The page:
What are these words?
Words are closer to the heart, more impactful even, when spoken in native language. This cannot be more honest regardless of time, for it is always more romantic to hear “mahal kita” instead of “I love you.”
In the same way, the kilig strikes differently just when you receive a cheesy “magandang umaga” from your sinisinta.
Indeed, the Philippine languages are worthy of higher respect, with words equally beautiful as their meanings. But our regular conversations tongued in a combination of both English and Filipino have somehow brought erosion to their denotations, unconsciously enabling them to get lost in translations.
However true, none will ever come close to our language should English fall short in concretizing our emotions. So here are some of the words with meanings just as significant and interesting as their intent.
Uswag is a Cebuano term that translates to “develop” in English. This word holds no direct translation in Tagalog—only its nearest denotation, pagpapaunlad (progress) and pagpapalago (to further an enterprise).
This word stands for the uncontrolled emotional outburst triggered by the most mundane happenstance.
To feel and react from a point of rage or hurt best defined this feeling; an experience both beautiful and frightening. One defining trait of humans is their responsiveness to stimuli, which then validates how alive and capable we are to feel.
Gunita is a Tagalog word that means a recollection of something or a memory of someone deeply embedded in our minds. Anything that sits far and deep within a memory makes up for a keepsake, which then serves as a life guide from here forward.
Things that bring fondness or have drastic impact on one’s psyche have heavy retention, making them critical parts of humans’ life script. And usually, people hold these memories close to their hearts in hopes of remembering the tiny details when lips fail to verbalize.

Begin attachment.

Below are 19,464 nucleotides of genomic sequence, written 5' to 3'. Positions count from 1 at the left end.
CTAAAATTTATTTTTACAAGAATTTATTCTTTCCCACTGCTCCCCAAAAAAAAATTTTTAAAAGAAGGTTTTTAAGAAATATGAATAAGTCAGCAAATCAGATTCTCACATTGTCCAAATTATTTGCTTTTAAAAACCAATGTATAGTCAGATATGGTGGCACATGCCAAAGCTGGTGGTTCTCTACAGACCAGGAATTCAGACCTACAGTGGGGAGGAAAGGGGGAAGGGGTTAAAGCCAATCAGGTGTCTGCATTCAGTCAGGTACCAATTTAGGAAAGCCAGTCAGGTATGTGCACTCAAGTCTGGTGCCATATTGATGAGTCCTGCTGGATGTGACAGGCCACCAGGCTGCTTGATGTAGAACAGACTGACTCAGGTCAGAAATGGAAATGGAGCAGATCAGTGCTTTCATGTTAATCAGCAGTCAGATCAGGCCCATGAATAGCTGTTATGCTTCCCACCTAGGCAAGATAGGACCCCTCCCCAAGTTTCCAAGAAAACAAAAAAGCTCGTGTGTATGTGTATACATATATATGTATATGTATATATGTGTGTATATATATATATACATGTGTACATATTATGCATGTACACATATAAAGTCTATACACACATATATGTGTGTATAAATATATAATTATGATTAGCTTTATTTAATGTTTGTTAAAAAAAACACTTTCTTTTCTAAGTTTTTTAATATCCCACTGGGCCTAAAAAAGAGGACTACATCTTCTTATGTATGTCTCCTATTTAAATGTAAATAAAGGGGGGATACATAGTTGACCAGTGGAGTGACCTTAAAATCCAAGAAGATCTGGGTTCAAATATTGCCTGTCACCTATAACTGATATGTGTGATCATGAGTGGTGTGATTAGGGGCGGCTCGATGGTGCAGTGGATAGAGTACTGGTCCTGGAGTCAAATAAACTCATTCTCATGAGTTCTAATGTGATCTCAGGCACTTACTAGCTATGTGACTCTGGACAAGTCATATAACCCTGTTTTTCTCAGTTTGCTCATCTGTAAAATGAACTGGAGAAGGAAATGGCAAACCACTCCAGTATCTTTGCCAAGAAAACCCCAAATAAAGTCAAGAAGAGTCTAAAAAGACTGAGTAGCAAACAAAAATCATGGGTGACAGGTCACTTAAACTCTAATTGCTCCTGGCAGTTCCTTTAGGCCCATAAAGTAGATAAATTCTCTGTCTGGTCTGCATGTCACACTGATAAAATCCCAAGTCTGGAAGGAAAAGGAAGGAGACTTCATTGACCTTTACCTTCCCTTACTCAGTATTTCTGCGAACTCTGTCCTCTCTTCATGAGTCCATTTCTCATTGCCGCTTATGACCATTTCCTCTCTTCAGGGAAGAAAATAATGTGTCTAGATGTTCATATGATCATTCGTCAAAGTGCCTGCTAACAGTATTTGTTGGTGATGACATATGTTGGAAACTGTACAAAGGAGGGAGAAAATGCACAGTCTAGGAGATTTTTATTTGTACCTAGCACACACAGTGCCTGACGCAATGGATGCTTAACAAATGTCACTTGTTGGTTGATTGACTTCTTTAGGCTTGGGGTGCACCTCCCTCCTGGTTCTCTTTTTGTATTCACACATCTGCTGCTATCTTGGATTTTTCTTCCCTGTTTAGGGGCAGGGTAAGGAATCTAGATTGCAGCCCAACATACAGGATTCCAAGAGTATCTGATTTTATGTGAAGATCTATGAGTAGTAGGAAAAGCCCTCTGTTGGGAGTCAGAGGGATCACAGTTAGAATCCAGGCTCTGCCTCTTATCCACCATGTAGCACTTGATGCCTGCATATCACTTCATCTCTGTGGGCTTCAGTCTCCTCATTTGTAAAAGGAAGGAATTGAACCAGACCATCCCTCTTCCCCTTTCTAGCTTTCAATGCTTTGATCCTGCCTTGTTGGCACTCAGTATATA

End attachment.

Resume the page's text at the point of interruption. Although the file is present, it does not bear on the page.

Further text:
Kinaadman is a Cebuano word that simply means knowledge or wisdom. Just as there is a word for stupidity in the native tongue, kinaadman, on the other hand, describes an accumulated knowledge that then turns into wisdom as we age.
Similar to a fine wine brewed by changes in seasons and the weather, human intelligence progresses when there is new information, experience, and awakening presented.
FreebieMNL was able to track bardagulan and its early use in popular culture. According to University of the Philippines College of Mass Communication Professor Jonalou Labor, the word, with root word bardagul, has been around since the ‘80s.
The professor says that the term refers to two contradicting opinions, which may or may not lead to an actual fistfight. And so, to engage in bardagulan means to spur fast and witty retorts just like how it is done in the streets.
Probably one of the saddest words in our language is pahimakas, which means “farewell.” Be it from necessity, force, or just fate’s forbiddance, saying goodbyes is one thing that always leaves scratches and dents within us.
Tipping your hat comes more hurtful if it is accompanied by distant memories of closeness and attachment, which hits differently every time.
Not to romanticize Filipino resiliency, but it is always a story of victory that Filipinos find the best comfort and consolation even in the most difficult times. And in hopelessness, we may use the word puhon, which means god-willing or hopefully.
Just when we wish to get through or achieve something out of desperation, we bow our heads lower and utter a simple “puhon.”
Many might have heard of this word particularly from the elders who would nudge to close the windows to block the smell of a slowly wetting soil during rainpour. And of course, most people know this smell as a pleasant indication that rain is finally coming.
That particular smell of soil is called alimuom— which translates to petrichor in English.
One of the more interesting words in central Luzon is bulaos, which according to Dr. Marvin Reyes of the Deparment of Language and Literature at San Beda University refers to a narrow path or walkway leading to a particular destination.
Widely used in Bulacan to denote such, Google on the other hand, suggests that the term is of broader use in Filipino, which means to roar.
Pagbuburo, or fermentation in English, is a chemical processing of food usually enabled by just sugar, salt, and water. It comes from the root word buro—one of the usual ways to process fish with the help of red yeast rice.
Making up the list is the word urong, which some people may know as an act of retreating. However, its second widely used definition is to wash dishes, glassware, and utensils that’s only used commonly by older generations of Tagalog speakers.
For the love of Filipino words
The impressive language of the Philippines never runs out of beauty, with stories, both told and untold, articulated even more vividly with our own words. In moments when there feels like something needs to be said in conversations, take the more inviting way of saying it in Filipino.
Banner Art Dani Sison